Analysis

When it comes to power consumption numbers, we could only compare the quad core Xeon with the dual core one. Our Opteron platform was too different to make such comparisons meaningful. In Specjbb2005, the Clovertown machine consumed about 20 to 40 Watt more, which is about 8 to 15 percent. If you want to compare the Xeon with the Opteron platform, check out Jason and Ross' testing here.

Let us summarize what we have learned so far. Thanks to the very competitive price, the new quad core Xeon is in many applications a winner when it comes to price/performance: a dual socket server is a lot cheaper than a quad socket model and a 2.33GHz quad core Xeon costs the same as a dual core Xeon 5160. Despite the very aggressive price setting and the excellent per socket performance, the newest Xeon is not unbeatable, a result of mediocre scaling.

To put everything in perspective, you can never give enough benchmarking numbers. Let us see what Intel's own benchmarking tells us. First Intel shows off some benchmarks which really demonstrate fantastic scaling moving from one core to eight.


Eight benchmarks which scale excellent makes for a very nice chart, but in reality we are only looking at three different benchmarks. Blast, Linpack and matrix multiplies can all be categorized as matrix multiply benchmarks. Scholes and Sungard ACR use different algorithms, but both are products of Sungard and both are used in the financial world. They have a high value to financial analysts who use these tools, and complete our analysis. We found that per socket, the quad core Xeon offers about twice the performance of the dual Opteron per socket, and about 10% per core (Octal core 2.33GHz Xeon versus 2.4GHz octal Opteron). So yes, there are applications out there where a "Clovertown" Xeon is a huge step forward. The question is how common are these situations? Intel seems to have anticipated this question and the performance group of Portland presented a very interesting slide.


Notice that Intel uses a 120W TDP 2.66GHz quad core Xeon and not the 2.33GHz we tested. Considering that everybody - including Intel - agrees that we should go for maximum performance/watt, we would chose the 2.33GHz instead, as it has the same TDP as the Xeon 5160 3GHz which is used as baseline. This means that we have to subtract about 13% of the performance figures if we want to keep the TDP the same, and in that case some of the "compelling gains" are no longer really tangible. So we can conclude that CRM, Financial analysis, ERP and Java applications are the best applications for our Clovertown Xeon. For rendering, transaction processing, and especially structural simulation (LS Dyna) and flow modeling (fluent) the picture is a lot less clear.

Render Servers Conclusion
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  • zsdersw - Friday, December 29, 2006 - link

    quote:

    as opposed to a single die approach like Smithfield and Paxville DP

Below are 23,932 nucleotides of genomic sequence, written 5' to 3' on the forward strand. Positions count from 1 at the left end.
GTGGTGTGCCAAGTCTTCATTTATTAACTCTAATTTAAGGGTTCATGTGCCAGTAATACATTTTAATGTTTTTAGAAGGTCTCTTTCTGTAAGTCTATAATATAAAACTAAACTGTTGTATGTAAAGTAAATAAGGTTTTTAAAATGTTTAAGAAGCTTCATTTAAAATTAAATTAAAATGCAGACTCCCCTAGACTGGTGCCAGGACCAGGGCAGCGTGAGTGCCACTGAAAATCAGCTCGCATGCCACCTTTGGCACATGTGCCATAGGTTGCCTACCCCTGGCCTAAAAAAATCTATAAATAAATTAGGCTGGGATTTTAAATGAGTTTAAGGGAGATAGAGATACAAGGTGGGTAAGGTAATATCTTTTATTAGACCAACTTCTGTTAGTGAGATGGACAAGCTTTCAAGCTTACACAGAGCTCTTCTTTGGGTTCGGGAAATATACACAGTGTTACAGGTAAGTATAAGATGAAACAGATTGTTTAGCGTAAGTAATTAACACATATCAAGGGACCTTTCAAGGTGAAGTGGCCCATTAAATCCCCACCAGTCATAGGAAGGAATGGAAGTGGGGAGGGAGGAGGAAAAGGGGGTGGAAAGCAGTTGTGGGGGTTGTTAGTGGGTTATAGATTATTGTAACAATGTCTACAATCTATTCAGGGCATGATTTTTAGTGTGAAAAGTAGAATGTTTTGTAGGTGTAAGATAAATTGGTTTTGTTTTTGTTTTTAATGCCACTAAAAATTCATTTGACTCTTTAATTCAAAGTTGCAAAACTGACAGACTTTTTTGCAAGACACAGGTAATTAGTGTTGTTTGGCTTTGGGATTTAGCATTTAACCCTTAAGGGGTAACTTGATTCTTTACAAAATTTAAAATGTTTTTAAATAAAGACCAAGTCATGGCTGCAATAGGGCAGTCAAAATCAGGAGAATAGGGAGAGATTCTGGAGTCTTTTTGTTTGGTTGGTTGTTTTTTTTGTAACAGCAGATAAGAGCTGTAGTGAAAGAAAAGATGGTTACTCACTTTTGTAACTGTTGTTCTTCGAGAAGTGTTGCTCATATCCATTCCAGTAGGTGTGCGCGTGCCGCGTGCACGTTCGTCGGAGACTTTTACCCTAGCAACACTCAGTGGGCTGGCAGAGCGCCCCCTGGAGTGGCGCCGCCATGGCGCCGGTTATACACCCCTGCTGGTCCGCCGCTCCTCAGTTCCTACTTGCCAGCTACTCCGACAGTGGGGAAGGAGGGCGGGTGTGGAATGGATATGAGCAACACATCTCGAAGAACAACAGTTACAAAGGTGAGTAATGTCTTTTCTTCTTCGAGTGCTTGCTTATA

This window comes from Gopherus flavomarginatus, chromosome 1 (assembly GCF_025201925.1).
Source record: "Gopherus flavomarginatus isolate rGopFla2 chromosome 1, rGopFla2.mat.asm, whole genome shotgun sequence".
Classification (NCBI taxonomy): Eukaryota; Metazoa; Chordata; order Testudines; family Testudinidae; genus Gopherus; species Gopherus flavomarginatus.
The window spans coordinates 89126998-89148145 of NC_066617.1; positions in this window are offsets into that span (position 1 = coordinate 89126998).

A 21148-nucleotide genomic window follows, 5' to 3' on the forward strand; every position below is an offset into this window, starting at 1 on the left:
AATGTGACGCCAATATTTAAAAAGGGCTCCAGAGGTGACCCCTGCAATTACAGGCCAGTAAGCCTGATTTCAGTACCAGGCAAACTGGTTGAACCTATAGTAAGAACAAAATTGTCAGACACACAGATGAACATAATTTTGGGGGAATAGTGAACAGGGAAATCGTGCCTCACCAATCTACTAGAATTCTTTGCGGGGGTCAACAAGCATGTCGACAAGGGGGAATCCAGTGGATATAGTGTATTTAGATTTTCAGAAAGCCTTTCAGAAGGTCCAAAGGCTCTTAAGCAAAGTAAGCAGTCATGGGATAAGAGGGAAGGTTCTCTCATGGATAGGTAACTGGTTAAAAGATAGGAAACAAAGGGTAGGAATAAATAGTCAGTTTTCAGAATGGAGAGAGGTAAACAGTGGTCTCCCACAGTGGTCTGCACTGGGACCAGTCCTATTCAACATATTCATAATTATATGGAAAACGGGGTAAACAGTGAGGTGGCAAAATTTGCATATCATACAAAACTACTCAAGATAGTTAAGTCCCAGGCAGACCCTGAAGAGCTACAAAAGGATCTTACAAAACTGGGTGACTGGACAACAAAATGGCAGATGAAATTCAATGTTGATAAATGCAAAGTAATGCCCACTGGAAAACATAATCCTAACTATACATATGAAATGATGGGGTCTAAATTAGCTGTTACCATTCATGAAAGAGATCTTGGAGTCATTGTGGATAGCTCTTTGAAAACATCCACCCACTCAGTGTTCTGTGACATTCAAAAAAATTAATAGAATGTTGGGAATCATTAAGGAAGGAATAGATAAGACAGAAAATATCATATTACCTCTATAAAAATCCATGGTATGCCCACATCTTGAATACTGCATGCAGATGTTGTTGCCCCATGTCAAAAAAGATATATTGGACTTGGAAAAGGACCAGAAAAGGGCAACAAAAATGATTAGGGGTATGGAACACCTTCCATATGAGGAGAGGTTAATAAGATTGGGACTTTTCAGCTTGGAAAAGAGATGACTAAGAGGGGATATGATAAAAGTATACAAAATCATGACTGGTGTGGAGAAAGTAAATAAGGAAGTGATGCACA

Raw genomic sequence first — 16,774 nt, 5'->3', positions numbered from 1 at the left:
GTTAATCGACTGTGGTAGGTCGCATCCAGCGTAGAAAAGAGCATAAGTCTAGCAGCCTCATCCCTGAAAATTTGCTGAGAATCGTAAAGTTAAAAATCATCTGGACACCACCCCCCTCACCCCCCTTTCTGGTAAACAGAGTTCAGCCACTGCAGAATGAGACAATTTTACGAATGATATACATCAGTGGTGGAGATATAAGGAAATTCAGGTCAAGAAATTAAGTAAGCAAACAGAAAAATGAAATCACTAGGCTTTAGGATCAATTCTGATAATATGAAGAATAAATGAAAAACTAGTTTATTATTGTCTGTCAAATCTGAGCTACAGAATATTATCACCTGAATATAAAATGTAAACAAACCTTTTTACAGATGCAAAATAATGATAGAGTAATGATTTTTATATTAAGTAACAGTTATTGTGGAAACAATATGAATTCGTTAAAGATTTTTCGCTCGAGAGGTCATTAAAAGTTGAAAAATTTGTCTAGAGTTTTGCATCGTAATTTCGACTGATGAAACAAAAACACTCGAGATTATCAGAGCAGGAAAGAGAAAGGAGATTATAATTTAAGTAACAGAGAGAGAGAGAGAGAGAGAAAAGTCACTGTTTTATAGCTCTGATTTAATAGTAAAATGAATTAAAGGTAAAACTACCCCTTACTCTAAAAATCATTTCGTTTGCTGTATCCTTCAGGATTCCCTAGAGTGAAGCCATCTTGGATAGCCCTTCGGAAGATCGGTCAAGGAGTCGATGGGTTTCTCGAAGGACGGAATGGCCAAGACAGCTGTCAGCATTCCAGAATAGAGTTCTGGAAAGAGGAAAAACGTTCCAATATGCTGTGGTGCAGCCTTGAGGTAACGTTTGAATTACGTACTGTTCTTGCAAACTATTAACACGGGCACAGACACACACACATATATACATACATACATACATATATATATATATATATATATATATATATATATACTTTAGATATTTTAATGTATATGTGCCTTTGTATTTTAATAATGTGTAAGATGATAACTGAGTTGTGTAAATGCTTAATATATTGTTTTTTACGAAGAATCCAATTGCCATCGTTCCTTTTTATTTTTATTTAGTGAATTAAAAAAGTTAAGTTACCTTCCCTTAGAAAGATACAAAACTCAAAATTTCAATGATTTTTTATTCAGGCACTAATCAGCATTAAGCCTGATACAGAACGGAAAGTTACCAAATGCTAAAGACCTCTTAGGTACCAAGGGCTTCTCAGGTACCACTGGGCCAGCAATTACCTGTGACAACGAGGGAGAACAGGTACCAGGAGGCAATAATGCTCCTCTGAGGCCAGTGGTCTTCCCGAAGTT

Smithfield/Paxville is a MCM chip (two pieces of silicon in one package), as well.
    Reply
  • Khato - Wednesday, December 27, 2006 - link

    Agreed on it being quite the good review, save for the lack of power consumption numbers/analysis. Form factor and power consumption can be just as important as the performance when the application can be spread across multiple machines, now can't it? At the very least, it would be nice to link to the power consumption numbers for the opteron platform in the first review it showed up in (which puts the dual clovertown at 365W load, while the quad 880 is supposedly 657W load.) Reply
  • rowcroft - Wednesday, December 27, 2006 - link

    Loved the article, great job.

    I'm in the process of purchasing two dual quad core servers for VMWare use. Looking at the cost to performance analysis, it would be worth mentioning that many of the high end applications are licensed on a per socket basis. This alone is saving us $20,000 on our VMWare license and making it a compelling solution.

    I would love to see more of this type of article as well- very interesting and not something you can easily find elsewhere on the net. (Tom's hardware reviewed the chip running XP Pro!)
    Reply
  • duploxxx - Friday, December 29, 2006 - link

    If you think that reading this review will help you to decide what to buy as VMWARE base you are going the wrong way! Yes these small tests are in favor for the new MCW architecture as we saw before and since haevy workload seems hard to test for some sites like anand! keep in mind that VMWARE is heavy workload, you combine the cpu and ram to whatever you want, guess what the fsb can't be combined like you wish!

    thinking that a 2x quad will outperform the 4p opteron is a big laugh! the fsb will kill youre whole ESX instantly from 4+ os on your system with normal load.

    the money you save is indeed for sure, the power you loose is an other thing!

    friendly info from a certified esx 3.0 beta tester :)
    Reply
  • Viditor - Wednesday, December 27, 2006 - link

    Probably one of your most thorough and well-rounded articles Johan...many thanks!
    It was nice to see you working with large (16GB) memory.
    If you do get a Socket F system, will you be updating the article?
    Reply

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